Already familiar with PEOs? Here are some more details.
A few frequently asked questions – and answers – for those interested in learning more about PEOs (professional employer organizations).
PEO stands for Professional Employer Organization.
A PEO provides Human Resources, Employee Benefits, Risk Management, and Payroll & Tax Administration services. For small and medium-sized businesses, these services can be extremely valuable for growing the business, employee happiness and engagement, and recruiting efforts.
We recommend following these steps when looking for a PEO partner.
- Check their Track Record, including fiscal stability and accreditation from ESAC or the IRS.
- Customized Services to meet the unique needs of your business and employees.
- Online reputation and client testimonials can help you get a better understanding when selecting a PEO partner.
- Check if the PEO company provides comprehensive support, including risk management and tax compliance services.
When you have partnered with a trusted PEO for handling Human Resources, Employee Benefits, Risk Management, and Payroll & Tax Administration services, you can devote more time to high-value business activities and focus on building your business.
An experienced PEO offers you the expertise of on-staff HR professionals and quick access to their experts in tax, labor law, benefits, risk management and workers’ compensation - all of whom can help improve your company's productivity and profitability.
By partnering with a PEO, you can gain access to Fortune 500-level benefits at a reasonable cost, allowing you to be more competitive in your industry while eliminating the challenges and expenses of managing multiple benefits providers.
A PEO can help you identify, manage, and mitigate employment-related risks. PEOs are committed to creating safe and compliant workplaces. We utilize our experience and knowledge to help clients achieve their safety and compliance goals every day.
One of the most important things for employers to understand about working with a PEO is that the PEO becomes the employer of record with federal and state governments. As a co-employer, the PEO offers dozens of services in the categories of employee benefits, human resources, payroll administration and risk management. Whereas HRO only offers administration for your existing benefits, HR and payroll.
When a company partners with a PEO, a “shared employment” relationship is created.
Shared Employment” means that both the company and the PEO have an employment relationship with the employee. In this relationship, the PEO typically assumes responsibility and liability for the employee administration functions of payroll, benefits, human resources, and risk management. The company still maintains control over all other employment aspects, including hiring, setting wages, supervision, etc.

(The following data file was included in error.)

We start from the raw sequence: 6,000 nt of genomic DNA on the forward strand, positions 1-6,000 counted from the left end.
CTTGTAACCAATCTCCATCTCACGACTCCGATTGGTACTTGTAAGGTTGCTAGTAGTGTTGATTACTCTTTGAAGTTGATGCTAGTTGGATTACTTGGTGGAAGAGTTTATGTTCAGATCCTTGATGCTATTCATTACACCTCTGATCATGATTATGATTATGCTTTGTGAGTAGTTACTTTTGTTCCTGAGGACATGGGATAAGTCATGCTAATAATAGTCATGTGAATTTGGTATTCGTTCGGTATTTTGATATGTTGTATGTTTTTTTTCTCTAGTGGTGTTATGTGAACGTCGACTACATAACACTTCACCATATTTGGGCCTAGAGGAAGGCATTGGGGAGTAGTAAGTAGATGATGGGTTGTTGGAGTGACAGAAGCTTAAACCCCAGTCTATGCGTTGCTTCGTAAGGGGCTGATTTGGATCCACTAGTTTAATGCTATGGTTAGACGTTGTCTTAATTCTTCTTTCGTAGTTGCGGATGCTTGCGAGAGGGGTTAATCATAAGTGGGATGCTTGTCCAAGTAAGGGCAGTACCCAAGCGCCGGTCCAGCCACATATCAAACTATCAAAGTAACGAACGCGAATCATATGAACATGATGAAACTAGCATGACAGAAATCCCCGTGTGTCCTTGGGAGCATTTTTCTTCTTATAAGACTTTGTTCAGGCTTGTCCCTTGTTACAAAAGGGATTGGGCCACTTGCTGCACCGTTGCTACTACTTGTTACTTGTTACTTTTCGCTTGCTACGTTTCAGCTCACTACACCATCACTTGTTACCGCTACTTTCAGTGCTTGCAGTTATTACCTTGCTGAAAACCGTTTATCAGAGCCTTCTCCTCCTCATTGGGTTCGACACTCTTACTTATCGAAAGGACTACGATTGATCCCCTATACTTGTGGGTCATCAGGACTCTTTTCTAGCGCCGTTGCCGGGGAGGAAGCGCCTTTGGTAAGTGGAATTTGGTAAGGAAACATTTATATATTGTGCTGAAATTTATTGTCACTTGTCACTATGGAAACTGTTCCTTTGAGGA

While both are considered human resources outsourcers, they operate in different roles.
Staffing agencies recruit, screen, and place workers with companies.
A PEO takes on the responsibility for payroll, employment taxes, benefits, human resources, unemployment claims, and assisting with workers’ compensation and safety matters.
Yes. Paying wages is an essential component of the co-employment relationship. Without this component, a PEO would not be able to provide workers’ compensation, health benefits, and other services that rely on the co-employment relationship. Employers provide the salary and hours for each worksite employee, and the PEO processes the payroll and files all the payroll-related taxes and reports.
While the client is responsible for providing the funds to cover payroll and payroll taxes, a PEO administers the payment of the wages to employees and payment of taxes to the appropriate agencies.
One of the responsibilities of a PEO is to provide clients with guidance based on their experience and expertise regarding employment laws and regulations. Ultimately, the responsibility for complying with most of these laws lies with the client.
The IRS established the Certified Professional Organization (CPEO) voluntary certification program for PEOs as part of the Small Business Efficiency Act (SBEA) of 2014. To be certified under the program, CPEOs must have a documented history of federal, state, and local tax compliance, financial responsibility, as well as organizational integrity. The voluntary, yet rigorous, certification process is aimed at identifying the PEOs that meet the high standards for compliance set by the IRS. For more information on the CPEO program, visit here.
What is a PEO and How Can it Help Your Business
A PEO relieves burdensome HR work from small business owners and helps lower employee turnover and helps a business grow faster.
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